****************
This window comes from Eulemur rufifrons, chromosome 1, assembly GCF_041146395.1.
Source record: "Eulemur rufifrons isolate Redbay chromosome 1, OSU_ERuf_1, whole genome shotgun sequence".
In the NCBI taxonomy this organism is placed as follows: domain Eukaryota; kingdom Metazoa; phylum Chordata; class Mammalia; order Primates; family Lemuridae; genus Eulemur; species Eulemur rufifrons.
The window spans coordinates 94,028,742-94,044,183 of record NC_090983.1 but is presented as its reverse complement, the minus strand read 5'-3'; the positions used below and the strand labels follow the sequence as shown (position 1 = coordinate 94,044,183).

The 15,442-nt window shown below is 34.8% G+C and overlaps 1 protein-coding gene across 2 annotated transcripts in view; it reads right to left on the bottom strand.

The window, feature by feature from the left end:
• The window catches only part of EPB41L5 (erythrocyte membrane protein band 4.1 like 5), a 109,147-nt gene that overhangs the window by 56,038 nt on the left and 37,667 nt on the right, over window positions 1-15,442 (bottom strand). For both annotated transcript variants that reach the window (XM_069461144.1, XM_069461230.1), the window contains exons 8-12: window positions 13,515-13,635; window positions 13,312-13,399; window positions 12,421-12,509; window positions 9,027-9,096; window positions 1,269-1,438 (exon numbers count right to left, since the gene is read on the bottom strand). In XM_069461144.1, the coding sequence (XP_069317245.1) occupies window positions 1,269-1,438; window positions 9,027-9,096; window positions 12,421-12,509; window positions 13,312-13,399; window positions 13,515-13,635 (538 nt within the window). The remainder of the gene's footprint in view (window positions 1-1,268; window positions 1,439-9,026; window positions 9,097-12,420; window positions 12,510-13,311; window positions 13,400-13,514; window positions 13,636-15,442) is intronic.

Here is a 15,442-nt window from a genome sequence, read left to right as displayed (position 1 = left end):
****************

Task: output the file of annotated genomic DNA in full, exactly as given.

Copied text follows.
This window comes from Eulemur rufifrons, chromosome 1, assembly GCF_041146395.1.
Source record: "Eulemur rufifrons isolate Redbay chromosome 1, OSU_ERuf_1, whole genome shotgun sequence".
In the NCBI taxonomy this organism is placed as follows: domain Eukaryota; kingdom Metazoa; phylum Chordata; class Mammalia; order Primates; family Lemuridae; genus Eulemur; species Eulemur rufifrons.
The window spans coordinates 94,028,742-94,044,183 of record NC_090983.1 but is presented as its reverse complement, the minus strand read 5'-3'; the positions used below and the strand labels follow the sequence as shown (position 1 = coordinate 94,044,183).

The 15,442-nt window shown below is 34.8% G+C and overlaps 1 protein-coding gene across 2 annotated transcripts in view; it reads right to left on the bottom strand.

The window, feature by feature from the left end:
• The window catches only part of EPB41L5 (erythrocyte membrane protein band 4.1 like 5), a 109,147-nt gene that overhangs the window by 56,038 nt on the left and 37,667 nt on the right, over window positions 1-15,442 (bottom strand). For both annotated transcript variants that reach the window (XM_069461144.1, XM_069461230.1), the window contains exons 8-12: window positions 13,515-13,635; window positions 13,312-13,399; window positions 12,421-12,509; window positions 9,027-9,096; window positions 1,269-1,438 (exon numbers count right to left, since the gene is read on the bottom strand). In XM_069461144.1, the coding sequence (XP_069317245.1) occupies window positions 1,269-1,438; window positions 9,027-9,096; window positions 12,421-12,509; window positions 13,312-13,399; window positions 13,515-13,635 (538 nt within the window). The remainder of the gene's footprint in view (window positions 1-1,268; window positions 1,439-9,026; window positions 9,097-12,420; window positions 12,510-13,311; window positions 13,400-13,514; window positions 13,636-15,442) is intronic.

Here is a 15,442-nt window from a genome sequence, read left to right as displayed (position 1 = left end):